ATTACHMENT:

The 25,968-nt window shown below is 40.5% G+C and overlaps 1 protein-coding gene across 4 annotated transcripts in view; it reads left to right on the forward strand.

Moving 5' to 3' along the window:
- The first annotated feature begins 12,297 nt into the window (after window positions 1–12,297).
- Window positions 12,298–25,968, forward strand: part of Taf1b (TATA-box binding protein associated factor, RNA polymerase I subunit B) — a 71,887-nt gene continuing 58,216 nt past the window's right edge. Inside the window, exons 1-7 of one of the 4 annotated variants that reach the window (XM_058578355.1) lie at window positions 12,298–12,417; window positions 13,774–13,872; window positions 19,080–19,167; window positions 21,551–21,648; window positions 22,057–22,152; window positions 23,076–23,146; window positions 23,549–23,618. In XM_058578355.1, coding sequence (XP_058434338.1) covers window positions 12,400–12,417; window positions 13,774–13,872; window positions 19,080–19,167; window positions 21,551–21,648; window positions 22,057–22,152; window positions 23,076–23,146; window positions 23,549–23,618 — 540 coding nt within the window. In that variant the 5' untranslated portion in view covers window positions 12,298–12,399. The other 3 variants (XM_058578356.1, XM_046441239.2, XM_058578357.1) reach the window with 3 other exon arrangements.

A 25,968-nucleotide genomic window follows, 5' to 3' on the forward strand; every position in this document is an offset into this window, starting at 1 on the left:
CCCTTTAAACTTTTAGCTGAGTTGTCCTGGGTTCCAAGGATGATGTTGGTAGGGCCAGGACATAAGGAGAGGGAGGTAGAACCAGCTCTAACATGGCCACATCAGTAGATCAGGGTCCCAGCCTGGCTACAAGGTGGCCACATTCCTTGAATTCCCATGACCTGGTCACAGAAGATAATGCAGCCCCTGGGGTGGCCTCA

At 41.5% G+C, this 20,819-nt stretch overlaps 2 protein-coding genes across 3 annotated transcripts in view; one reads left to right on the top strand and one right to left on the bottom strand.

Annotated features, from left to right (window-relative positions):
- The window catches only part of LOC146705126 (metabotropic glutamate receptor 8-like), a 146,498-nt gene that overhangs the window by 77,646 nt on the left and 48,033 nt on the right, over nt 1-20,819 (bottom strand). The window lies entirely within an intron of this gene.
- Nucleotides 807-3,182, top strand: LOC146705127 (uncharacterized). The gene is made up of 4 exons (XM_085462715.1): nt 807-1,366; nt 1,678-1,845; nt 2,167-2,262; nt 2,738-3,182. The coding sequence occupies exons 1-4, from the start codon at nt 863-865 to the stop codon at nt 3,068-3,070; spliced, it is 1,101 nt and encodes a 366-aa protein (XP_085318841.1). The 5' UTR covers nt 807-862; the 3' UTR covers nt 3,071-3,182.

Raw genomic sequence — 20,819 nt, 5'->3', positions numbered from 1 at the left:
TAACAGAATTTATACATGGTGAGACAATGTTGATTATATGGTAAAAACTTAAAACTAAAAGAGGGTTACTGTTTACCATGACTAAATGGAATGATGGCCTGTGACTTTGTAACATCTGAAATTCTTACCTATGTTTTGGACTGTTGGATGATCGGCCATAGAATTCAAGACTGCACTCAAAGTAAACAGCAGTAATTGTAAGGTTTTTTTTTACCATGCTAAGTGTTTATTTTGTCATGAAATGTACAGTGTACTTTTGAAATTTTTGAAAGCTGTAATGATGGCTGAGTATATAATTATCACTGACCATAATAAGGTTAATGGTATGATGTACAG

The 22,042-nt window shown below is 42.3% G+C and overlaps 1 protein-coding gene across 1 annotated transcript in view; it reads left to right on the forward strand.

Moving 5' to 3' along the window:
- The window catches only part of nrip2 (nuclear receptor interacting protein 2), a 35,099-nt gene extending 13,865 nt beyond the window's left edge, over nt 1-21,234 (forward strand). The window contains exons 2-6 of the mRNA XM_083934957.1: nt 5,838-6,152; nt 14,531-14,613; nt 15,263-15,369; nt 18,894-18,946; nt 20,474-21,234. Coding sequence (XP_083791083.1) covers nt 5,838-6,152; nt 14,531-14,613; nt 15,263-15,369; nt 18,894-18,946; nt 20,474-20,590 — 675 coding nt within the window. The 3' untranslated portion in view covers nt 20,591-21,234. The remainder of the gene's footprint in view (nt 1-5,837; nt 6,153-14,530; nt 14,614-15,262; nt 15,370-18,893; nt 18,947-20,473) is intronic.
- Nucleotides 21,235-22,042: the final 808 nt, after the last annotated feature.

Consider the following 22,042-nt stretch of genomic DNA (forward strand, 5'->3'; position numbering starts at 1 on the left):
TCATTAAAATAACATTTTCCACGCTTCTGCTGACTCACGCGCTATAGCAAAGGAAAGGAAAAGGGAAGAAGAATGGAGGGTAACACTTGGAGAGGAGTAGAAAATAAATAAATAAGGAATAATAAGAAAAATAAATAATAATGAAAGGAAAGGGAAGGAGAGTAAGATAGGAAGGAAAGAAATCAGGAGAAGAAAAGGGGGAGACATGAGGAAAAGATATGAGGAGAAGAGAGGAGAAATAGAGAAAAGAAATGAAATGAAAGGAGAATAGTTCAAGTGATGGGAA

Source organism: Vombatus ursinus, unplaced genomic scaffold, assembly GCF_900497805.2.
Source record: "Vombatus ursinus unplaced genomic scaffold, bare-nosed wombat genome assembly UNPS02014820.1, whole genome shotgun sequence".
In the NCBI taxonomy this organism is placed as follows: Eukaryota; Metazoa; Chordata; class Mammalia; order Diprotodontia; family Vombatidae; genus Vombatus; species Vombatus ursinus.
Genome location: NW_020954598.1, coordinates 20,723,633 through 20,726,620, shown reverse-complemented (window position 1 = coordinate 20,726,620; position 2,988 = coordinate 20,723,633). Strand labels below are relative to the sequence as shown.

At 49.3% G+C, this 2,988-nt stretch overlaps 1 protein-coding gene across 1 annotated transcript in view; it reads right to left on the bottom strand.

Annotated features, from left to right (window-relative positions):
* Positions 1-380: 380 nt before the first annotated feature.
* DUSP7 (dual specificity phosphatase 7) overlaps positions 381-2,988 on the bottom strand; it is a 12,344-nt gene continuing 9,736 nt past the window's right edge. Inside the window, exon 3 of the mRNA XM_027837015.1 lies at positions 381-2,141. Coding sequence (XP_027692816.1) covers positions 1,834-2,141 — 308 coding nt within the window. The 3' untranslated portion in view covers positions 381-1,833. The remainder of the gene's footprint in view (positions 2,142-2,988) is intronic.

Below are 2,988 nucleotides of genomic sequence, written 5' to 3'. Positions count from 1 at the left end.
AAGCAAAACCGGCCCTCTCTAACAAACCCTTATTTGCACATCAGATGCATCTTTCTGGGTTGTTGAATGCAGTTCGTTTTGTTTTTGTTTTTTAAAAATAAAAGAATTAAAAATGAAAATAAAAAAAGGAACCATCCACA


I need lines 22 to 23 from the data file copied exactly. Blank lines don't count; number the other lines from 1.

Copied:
Genome location: NW_020954598.1, coordinates 20,723,633 through 20,726,620, shown reverse-complemented (window position 1 = coordinate 20,726,620; position 2,988 = coordinate 20,723,633). Strand labels below are relative to the sequence as shown.

At 49.3% G+C, this 2,988-nt stretch overlaps 1 protein-coding gene across 1 annotated transcript in view; it reads right to left on the bottom strand.